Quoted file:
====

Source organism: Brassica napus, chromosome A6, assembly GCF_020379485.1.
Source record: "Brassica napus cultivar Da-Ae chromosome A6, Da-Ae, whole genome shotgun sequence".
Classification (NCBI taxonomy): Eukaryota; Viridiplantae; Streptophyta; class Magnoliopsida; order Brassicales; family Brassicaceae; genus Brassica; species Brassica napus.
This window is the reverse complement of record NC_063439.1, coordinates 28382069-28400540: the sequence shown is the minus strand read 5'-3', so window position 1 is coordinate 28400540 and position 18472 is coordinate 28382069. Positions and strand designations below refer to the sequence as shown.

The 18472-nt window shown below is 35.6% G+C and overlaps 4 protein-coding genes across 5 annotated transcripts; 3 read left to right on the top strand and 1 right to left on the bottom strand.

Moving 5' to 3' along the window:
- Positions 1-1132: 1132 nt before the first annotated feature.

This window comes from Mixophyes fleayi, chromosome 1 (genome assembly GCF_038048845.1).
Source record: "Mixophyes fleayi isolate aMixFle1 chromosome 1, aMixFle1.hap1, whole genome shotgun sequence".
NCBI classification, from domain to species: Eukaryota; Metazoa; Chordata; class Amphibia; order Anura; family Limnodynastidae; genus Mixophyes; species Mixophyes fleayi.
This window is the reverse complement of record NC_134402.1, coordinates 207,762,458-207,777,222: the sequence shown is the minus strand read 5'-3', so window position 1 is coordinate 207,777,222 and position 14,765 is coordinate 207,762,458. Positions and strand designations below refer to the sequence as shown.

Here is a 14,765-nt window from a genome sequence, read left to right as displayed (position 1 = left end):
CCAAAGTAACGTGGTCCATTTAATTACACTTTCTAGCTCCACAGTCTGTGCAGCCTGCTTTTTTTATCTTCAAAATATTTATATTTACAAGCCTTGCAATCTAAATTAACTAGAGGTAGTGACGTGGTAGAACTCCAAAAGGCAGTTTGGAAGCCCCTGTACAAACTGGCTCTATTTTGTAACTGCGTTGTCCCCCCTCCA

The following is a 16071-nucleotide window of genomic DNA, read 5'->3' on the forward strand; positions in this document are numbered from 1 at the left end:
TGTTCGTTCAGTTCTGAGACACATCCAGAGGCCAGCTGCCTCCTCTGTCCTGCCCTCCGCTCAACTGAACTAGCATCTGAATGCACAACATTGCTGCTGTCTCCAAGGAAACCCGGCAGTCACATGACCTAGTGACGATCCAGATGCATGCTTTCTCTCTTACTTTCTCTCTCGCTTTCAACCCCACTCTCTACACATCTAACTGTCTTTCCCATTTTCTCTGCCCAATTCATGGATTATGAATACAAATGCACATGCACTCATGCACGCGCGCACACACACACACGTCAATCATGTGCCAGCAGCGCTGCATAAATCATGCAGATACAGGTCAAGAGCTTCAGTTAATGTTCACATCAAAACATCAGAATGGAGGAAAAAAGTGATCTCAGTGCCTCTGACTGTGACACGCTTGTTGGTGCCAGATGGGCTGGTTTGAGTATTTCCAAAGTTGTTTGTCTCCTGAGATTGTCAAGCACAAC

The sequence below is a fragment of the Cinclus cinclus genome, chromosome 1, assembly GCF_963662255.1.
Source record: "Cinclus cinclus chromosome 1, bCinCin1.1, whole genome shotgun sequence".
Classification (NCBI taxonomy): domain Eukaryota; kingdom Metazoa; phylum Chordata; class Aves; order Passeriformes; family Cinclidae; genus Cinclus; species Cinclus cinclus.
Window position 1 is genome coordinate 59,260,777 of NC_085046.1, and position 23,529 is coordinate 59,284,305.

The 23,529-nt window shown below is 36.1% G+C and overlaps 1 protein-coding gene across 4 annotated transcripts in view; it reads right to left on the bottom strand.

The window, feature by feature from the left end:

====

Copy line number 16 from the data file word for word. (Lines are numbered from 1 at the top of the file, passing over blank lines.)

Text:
The sequence below is a fragment of the Cinclus cinclus genome, chromosome 1, assembly GCF_963662255.1.